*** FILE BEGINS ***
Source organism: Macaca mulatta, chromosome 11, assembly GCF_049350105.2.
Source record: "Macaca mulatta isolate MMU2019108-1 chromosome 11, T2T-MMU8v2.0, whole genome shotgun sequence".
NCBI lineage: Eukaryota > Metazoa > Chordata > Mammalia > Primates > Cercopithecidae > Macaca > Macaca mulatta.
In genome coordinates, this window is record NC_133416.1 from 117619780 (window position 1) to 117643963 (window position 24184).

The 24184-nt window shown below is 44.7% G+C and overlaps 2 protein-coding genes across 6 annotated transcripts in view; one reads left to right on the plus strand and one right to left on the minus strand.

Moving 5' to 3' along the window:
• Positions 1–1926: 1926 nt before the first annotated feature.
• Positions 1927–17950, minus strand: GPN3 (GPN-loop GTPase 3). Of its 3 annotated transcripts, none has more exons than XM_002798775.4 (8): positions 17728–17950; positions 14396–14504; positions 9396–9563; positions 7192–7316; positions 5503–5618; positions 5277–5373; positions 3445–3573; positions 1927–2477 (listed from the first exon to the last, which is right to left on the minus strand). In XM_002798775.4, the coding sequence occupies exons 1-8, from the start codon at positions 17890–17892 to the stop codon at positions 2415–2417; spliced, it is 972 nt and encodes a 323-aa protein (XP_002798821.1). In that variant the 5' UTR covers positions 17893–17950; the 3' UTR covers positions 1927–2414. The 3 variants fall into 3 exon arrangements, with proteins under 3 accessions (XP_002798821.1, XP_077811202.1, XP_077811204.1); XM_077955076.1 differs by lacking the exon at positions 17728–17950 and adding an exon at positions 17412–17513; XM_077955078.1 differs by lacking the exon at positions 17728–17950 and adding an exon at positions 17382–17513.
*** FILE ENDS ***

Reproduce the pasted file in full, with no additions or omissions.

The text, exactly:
Source organism: Macaca mulatta, chromosome 11, assembly GCF_049350105.2.
Source record: "Macaca mulatta isolate MMU2019108-1 chromosome 11, T2T-MMU8v2.0, whole genome shotgun sequence".
NCBI lineage: Eukaryota > Metazoa > Chordata > Mammalia > Primates > Cercopithecidae > Macaca > Macaca mulatta.
In genome coordinates, this window is record NC_133416.1 from 117619780 (window position 1) to 117643963 (window position 24184).

The 24184-nt window shown below is 44.7% G+C and overlaps 2 protein-coding genes across 6 annotated transcripts in view; one reads left to right on the plus strand and one right to left on the minus strand.

Moving 5' to 3' along the window:
• Positions 1–1926: 1926 nt before the first annotated feature.
• Positions 1927–17950, minus strand: GPN3 (GPN-loop GTPase 3). Of its 3 annotated transcripts, none has more exons than XM_002798775.4 (8): positions 17728–17950; positions 14396–14504; positions 9396–9563; positions 7192–7316; positions 5503–5618; positions 5277–5373; positions 3445–3573; positions 1927–2477 (listed from the first exon to the last, which is right to left on the minus strand). In XM_002798775.4, the coding sequence occupies exons 1-8, from the start codon at positions 17890–17892 to the stop codon at positions 2415–2417; spliced, it is 972 nt and encodes a 323-aa protein (XP_002798821.1). In that variant the 5' UTR covers positions 17893–17950; the 3' UTR covers positions 1927–2414. The 3 variants fall into 3 exon arrangements, with proteins under 3 accessions (XP_002798821.1, XP_077811202.1, XP_077811204.1); XM_077955076.1 differs by lacking the exon at positions 17728–17950 and adding an exon at positions 17412–17513; XM_077955078.1 differs by lacking the exon at positions 17728–17950 and adding an exon at positions 17382–17513.